Simon, in all his soaking glory.
This evening it happened.
Simon joined the club.
He fell from the back of the gondola into the waters of Newport Harbor here in California.
It was gonna happen sooner or later.
As I mentioned in my post "5 x 5 = 25 Part Three"
"You're gonna fall in - it's just a matter of time"
Today, Simon joined the ranks of those who've passed from dry to wet,
from above the surface to below it,
from comfortably singing and deftly controlling the boat, to saying:
"Hi folks, remember me? I was the guy on the back of the boat just ten seconds ago".
Simon not only discovered that the water is wet,
he also learned just how easy it is to climb back onto the deck of the gondola when you've got a flood of adrenaline flowing through your veins.
His passengers were never in any danger,
and got a rare treat - seeing him "join the club".
He finished his cruise, and returned to the office,
where I had a fresh, dry change of clothes waiting for him.
His next cruise left on time with no complications, and I was proud of him.
A good gondolier is many things, among them:
being ready for anything.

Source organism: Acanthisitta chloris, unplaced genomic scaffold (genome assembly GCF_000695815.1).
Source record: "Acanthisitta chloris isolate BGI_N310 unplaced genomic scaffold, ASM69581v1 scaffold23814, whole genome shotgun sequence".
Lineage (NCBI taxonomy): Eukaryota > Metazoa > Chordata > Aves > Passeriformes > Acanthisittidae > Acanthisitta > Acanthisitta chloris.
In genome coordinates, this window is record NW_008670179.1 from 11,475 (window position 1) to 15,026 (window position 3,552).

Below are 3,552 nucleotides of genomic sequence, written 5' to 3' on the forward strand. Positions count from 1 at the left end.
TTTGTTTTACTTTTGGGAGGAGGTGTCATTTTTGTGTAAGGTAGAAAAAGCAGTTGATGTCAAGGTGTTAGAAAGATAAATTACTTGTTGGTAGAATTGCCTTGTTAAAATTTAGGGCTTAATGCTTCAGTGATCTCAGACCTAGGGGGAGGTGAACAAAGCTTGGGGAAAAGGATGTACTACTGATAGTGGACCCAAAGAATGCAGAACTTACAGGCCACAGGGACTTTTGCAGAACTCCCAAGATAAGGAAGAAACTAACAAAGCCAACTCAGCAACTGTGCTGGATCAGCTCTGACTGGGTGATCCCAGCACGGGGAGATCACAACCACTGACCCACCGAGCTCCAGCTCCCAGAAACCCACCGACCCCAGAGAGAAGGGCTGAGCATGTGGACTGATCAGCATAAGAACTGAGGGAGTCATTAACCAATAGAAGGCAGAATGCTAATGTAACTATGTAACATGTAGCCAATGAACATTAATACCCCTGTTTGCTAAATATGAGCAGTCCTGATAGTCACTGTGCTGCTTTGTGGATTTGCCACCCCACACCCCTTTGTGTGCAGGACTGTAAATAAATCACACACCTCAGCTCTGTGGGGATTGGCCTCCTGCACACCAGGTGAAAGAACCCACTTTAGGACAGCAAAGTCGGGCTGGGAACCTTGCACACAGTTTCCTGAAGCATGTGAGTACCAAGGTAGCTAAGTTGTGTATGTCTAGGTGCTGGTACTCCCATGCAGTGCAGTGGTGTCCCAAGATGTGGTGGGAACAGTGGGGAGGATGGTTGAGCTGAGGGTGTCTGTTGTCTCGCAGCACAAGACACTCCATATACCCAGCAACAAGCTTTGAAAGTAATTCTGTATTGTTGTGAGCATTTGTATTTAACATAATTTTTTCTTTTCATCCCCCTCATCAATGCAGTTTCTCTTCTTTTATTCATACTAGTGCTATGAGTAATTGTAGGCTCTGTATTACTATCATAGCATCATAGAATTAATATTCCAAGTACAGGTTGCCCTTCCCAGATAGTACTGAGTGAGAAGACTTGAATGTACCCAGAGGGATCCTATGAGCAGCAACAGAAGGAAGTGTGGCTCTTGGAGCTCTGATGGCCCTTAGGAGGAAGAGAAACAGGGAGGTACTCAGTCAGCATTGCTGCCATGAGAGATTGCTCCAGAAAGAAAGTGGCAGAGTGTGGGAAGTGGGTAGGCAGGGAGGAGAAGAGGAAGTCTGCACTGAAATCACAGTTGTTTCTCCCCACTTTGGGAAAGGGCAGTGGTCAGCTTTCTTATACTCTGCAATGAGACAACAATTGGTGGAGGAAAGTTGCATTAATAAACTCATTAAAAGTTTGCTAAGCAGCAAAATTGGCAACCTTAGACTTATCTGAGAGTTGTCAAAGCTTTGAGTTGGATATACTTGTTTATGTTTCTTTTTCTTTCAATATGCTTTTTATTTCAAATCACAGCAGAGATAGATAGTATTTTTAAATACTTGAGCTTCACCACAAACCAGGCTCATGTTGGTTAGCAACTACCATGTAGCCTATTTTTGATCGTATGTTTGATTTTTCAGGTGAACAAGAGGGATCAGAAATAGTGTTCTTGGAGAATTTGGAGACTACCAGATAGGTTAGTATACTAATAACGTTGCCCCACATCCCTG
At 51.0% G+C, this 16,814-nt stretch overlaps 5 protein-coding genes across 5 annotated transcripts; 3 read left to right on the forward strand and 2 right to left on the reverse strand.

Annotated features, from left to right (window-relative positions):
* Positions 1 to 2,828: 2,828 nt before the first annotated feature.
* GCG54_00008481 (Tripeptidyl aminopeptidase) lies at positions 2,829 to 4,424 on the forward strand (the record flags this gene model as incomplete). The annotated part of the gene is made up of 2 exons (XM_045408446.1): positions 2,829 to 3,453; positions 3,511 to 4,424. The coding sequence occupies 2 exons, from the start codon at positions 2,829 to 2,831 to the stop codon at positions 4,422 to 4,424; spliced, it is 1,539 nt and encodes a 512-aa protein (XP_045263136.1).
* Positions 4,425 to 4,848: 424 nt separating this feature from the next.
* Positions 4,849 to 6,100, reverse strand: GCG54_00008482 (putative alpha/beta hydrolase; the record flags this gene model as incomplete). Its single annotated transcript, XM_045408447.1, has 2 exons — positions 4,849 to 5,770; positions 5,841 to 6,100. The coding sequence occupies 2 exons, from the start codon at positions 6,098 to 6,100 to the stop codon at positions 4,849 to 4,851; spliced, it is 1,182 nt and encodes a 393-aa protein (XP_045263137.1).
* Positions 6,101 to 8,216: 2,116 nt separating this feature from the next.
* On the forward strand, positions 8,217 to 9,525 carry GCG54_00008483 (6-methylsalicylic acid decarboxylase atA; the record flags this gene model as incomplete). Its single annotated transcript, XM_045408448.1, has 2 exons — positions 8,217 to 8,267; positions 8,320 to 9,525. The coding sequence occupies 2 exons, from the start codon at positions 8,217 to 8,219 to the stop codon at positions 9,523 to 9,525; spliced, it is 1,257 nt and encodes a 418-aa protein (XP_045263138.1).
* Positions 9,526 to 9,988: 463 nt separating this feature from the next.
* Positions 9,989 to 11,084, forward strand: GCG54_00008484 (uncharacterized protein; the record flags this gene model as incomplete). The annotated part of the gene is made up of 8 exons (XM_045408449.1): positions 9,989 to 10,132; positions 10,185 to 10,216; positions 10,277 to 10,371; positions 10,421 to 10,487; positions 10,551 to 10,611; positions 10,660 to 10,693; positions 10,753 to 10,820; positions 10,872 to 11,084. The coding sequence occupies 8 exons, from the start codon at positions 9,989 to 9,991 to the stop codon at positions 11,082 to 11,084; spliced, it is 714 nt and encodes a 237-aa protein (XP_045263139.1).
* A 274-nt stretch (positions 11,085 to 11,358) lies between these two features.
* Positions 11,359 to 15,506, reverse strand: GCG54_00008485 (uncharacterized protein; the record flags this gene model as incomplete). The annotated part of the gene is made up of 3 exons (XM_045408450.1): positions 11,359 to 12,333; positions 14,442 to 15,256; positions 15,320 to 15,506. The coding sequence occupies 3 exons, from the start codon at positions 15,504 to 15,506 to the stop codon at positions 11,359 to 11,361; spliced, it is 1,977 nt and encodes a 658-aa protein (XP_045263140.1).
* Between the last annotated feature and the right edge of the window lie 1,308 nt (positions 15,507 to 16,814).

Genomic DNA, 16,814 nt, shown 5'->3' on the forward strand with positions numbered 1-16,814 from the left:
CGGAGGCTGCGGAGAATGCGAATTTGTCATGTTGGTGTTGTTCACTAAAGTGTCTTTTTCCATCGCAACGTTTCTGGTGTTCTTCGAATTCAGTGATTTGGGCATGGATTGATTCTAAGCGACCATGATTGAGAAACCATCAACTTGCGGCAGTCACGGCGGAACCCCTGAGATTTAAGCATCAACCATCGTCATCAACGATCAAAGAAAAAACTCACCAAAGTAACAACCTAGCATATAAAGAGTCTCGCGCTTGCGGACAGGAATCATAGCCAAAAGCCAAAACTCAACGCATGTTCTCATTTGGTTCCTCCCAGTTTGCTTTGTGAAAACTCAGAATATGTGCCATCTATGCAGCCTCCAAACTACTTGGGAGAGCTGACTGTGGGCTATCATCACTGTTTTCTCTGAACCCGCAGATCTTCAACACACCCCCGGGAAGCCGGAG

This spontaneous baptism thing is not unique to Newport.
Gondola Romantica in Minnesota has a tradition:
When a guy falls in the water for the first time,
He has to bake a rhubarb pie, which all the staff enjoys eating together.
At La Gondola in Providence, Rhode Island they even have a name for the club.
Chief gondolier "Marcello" told me recently:
Here in Providence, we don't call it "falling in".
To help deal with the sting (literally and figuratively ;)),
we call it "being baptized", and every off season at the annual gondolier gathering we have a little ceremony for all of the newly-inducted members of the "Brotherhood Of the Woonasquatucket"
(the Woonasquatucket River being one of the two on which we row).
Furthermore, we are fond of telling people that the river knows
our name - every time you waver a little bit with your balance,
or if a new guy pops out of the forcola, or something like that,
we call it the river whispering to us. While that might not be
the day and the hour, we know that she calls to us, and will eventually claim us as her own.
I went in myself for the first time in 15 years one year ago
this week, and I wasn't afraid or embarrassed;
actually, in the split-second between being on the boat
(tied up at the dock, by the way, not even out rowing)
and being in the water, I simply resigned myself to the fact
that it was my time, and I was happy to be called by her,
our own little Siren.